Sustained speed is like the airliner moving at 600 mph. Once you're ramped up and into the story, and the mental prep, research and so forth are all squared away, this is how fast you work.
One of my long-term craft goals is to be able to write productively at my nominal typing speed. (FWIW, that would be about 3,600 words per hour.) I don't expect to ever achieve that level, for a variety of reasons, but I hope to asymptotically approach it over time.
In my own case, I am an extremely inefficient writer. I am probably adult ADHD -- never been clinically evaluated, but I usually max out the indicators those self-assessments you sometimes see. I cope with it just fine, largely by being very fast at most work tasks (writing or day job), so that my overall productivity essentially wipes out my efficiency penalty.
If you were to watch me write, you would see the keys flying for a couple of minutes. Then I'd jump into Google to check a date or an alternate spelling. Type another minute. Stare into space while I work out some scene blocking. Type two more minutes. Stop and check email, because if I do the same task too long I get very twitchy. (Why I stopped writing code, frankly.) Type another minute. Load Google News and see if anything exploded in the last twenty minutes. Repeat as necessary.
That's a work pattern that I suspect would be deadly for some writers, and disruptive for many. I simply don't work in a straight line.
The net impact is that my sustained writing speed is substantially less than my nominal typing speed. Experience has shown me that my sustained speed, when deep in a project, is about 2,500 words per hour.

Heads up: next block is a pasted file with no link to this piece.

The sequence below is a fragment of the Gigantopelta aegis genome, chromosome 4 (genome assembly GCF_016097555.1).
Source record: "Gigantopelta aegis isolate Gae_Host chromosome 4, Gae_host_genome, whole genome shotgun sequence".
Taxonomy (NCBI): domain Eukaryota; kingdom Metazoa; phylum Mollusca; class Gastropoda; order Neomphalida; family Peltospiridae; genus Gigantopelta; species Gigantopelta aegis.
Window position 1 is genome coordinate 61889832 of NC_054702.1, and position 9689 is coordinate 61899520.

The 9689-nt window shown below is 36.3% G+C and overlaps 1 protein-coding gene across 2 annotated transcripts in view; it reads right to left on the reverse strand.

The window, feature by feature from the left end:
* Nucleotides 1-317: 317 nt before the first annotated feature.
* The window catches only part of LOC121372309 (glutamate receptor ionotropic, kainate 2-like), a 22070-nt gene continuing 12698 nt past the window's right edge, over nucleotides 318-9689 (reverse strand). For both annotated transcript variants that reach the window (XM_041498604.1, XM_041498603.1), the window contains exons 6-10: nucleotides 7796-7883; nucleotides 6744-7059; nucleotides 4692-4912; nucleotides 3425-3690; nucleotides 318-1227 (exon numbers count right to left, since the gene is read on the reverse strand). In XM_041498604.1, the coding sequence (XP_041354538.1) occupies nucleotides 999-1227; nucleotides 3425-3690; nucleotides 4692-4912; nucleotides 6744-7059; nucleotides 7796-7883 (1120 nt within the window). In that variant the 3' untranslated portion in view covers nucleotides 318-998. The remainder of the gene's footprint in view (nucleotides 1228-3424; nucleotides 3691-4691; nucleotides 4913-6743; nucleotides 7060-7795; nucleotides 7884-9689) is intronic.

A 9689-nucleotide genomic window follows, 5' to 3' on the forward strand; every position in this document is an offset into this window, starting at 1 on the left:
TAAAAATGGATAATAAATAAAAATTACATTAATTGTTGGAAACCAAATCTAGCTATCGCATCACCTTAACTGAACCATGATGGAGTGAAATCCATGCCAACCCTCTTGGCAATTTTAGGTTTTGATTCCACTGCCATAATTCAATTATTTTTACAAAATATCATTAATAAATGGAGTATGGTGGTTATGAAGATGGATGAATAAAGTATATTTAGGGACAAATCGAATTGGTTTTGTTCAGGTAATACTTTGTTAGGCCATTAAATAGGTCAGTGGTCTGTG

This is when the juices are really flowing and I'm hitting it hard as I can. I rise above my sustained pace, set aside my ADHD-like ways, stop hearing when people talk to me, and type so fast my fingers hurt. My burst speed is north of 3,000 words per hour, approaching my nominal maximum. Burst speed isn't reliable, I don't count on it for anything, but it is an indicator of what level of productivity I can reach.
The difference between novels and short fiction, with respect to what has already been noted above
In the context of this discussion, I've also arrived at some conclusions about novels and short fiction. For purposes of simplification, I'm going to lump all short fiction together in one category and all novels in another. If I were doing a real business-grade analysis on this proposition, I'd break into six or seven categories, specifically: